Dark matter, there is new hope for research

Dark matter, there is new hope for research

Dark matter

A few years ago, at the Large Hadron Collider (LHC) - the largest particle accelerator in the world, located at CERN in Geneva - the team of physicist Ivan Vorobyev  began producing an exotic form of antimatter known as antihelium. Antimatter is the name by which the mysterious substance is known that destroys itself when it comes into contact with normal matter, while antihelium represents the antimatter equivalent of a classic atom of helium, the chemical element with which they are filled the balloons. Although no human being has ever found a particle of antihelium in nature on Earth, this substance could be the key to solving one of the greatest mysteries of physics: the nature of dark matter .

Although on our planet it is a rare substance, physicists believe that antihelium could be present in abundance in our galaxy, where it is formed from the decay of dark matter, an invisible substance that appears to make up 85 percent of the matter in the universe. On Monday, December 12, Vorobyev's team announced that it had generated about 18,000 antihelium nuclei and, more importantly, that it had calculated the likelihood that ground-based detectors would catch the substance drifting in space, which could indicate the presence of dark matter. .

The experiment

Between 2016 and 2018, Vorobyev's team collided more than a billion particles inside the approximately 27-kilometer ring that makes up the lhc. The collisions recreated by the scientists involved two types of particles: on the one hand a collision between protons and on the other a collision between lead ions, which break apart to form a myriad of new particles, including pions, kaons and other protons. Several petabytes of data, stored on thousands of portable hard drives, were needed to record the results. Subsequently, the team of scientists started sifting through the information: " We filtered only the part that was interesting for us ", explains Vorobyev, a member of the collaborative experiment Alice (acronym of A large ion collider experiment ), which led the project.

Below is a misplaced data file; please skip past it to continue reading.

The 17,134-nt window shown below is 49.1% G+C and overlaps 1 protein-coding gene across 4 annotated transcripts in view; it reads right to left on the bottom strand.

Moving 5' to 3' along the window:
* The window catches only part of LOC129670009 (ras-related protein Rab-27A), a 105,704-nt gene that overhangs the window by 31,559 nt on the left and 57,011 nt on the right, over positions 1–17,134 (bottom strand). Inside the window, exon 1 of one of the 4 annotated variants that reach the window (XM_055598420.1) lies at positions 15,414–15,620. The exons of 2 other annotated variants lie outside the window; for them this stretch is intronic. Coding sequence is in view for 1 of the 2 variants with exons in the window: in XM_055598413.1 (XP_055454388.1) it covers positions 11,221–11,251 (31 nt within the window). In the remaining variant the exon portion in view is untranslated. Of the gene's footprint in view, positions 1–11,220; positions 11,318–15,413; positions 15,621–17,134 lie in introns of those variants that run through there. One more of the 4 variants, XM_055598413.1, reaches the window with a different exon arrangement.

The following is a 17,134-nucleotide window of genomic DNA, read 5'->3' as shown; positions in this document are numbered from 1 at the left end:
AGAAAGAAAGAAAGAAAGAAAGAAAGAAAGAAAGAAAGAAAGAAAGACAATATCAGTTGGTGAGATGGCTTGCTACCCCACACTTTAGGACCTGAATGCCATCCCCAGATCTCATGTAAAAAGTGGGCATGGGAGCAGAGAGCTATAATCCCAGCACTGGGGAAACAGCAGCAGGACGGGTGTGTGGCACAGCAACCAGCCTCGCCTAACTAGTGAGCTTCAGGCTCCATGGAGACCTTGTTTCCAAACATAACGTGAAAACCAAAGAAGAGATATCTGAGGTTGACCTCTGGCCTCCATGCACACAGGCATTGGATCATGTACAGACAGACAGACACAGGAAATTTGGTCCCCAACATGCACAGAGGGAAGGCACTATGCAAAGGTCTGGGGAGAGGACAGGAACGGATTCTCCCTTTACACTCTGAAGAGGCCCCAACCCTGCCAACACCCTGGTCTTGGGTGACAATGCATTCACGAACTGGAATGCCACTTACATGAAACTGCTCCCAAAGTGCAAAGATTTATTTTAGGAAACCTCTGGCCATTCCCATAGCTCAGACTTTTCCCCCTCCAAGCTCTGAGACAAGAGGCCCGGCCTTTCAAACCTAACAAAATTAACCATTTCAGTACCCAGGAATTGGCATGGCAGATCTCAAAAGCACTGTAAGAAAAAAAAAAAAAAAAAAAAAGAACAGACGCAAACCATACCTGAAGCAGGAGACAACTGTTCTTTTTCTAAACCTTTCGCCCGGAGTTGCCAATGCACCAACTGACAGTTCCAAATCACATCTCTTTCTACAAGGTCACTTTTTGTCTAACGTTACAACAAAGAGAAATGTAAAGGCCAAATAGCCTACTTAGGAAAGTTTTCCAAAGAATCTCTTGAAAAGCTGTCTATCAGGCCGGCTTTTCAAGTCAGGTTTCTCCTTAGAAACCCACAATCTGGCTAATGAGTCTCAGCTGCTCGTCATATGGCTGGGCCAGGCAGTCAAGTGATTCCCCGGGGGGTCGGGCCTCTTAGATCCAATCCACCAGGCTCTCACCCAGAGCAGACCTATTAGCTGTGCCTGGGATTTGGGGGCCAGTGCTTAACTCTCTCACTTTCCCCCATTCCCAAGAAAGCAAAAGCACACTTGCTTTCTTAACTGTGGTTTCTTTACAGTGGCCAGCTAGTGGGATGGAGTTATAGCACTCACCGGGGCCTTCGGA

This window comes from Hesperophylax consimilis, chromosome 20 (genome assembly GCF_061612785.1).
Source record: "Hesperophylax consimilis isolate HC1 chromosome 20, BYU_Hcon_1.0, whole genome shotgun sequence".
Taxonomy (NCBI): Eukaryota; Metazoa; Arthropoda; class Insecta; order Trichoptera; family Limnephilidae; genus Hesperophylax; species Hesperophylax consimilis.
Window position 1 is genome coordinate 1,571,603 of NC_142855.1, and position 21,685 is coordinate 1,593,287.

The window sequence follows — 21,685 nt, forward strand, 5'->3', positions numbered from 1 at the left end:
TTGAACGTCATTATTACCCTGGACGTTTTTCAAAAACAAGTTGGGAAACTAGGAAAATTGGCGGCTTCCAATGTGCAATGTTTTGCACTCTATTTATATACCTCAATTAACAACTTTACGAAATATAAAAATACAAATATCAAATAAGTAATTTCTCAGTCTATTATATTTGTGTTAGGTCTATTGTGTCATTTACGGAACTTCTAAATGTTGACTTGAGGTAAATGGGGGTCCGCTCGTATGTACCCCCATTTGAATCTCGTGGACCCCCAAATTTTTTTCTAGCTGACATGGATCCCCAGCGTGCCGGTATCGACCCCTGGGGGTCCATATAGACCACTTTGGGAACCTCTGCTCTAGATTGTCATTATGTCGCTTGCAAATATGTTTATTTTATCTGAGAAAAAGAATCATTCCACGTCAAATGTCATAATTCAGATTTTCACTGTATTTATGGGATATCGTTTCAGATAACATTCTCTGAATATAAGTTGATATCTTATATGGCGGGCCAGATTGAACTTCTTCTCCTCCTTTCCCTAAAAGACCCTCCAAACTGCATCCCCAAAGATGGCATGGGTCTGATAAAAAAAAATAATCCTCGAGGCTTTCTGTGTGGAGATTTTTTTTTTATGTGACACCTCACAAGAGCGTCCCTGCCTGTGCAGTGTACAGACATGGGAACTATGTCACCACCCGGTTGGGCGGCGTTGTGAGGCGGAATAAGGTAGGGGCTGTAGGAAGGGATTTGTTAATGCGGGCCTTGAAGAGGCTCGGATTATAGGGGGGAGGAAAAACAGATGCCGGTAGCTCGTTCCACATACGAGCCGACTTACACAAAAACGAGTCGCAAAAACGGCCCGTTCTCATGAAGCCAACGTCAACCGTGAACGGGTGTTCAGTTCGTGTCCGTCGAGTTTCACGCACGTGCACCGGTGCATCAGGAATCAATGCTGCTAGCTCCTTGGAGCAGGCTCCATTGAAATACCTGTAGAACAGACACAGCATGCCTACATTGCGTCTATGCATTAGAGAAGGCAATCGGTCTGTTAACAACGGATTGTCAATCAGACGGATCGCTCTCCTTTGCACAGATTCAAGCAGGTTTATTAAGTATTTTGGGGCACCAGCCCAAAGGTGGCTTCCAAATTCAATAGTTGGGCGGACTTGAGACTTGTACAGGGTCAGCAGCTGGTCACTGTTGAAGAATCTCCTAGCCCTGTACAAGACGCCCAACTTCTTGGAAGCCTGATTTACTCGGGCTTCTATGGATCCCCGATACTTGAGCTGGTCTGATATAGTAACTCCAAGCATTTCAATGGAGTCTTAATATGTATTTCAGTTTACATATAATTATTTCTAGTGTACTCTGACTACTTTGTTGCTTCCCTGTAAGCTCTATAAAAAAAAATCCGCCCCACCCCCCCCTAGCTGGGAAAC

Specifically, Vorobyev's team focused on a version of the antiparticle known as antihelium-3, made up of two antiprotons and an antineutron. The team wasn't the first to create antihelium-3: Scientists first observed the antiparticle in 1970 after producing it inside a collider. Although it forms naturally on our planet, antimatter is usually composed of light particles, such as positrons (antimatter's equivalent of electrons), which have thousands of times less mass than antihelium. However, antihelium-3 is relatively heavy, and the heavier a particle of antimatter, the less likely it is to produce it.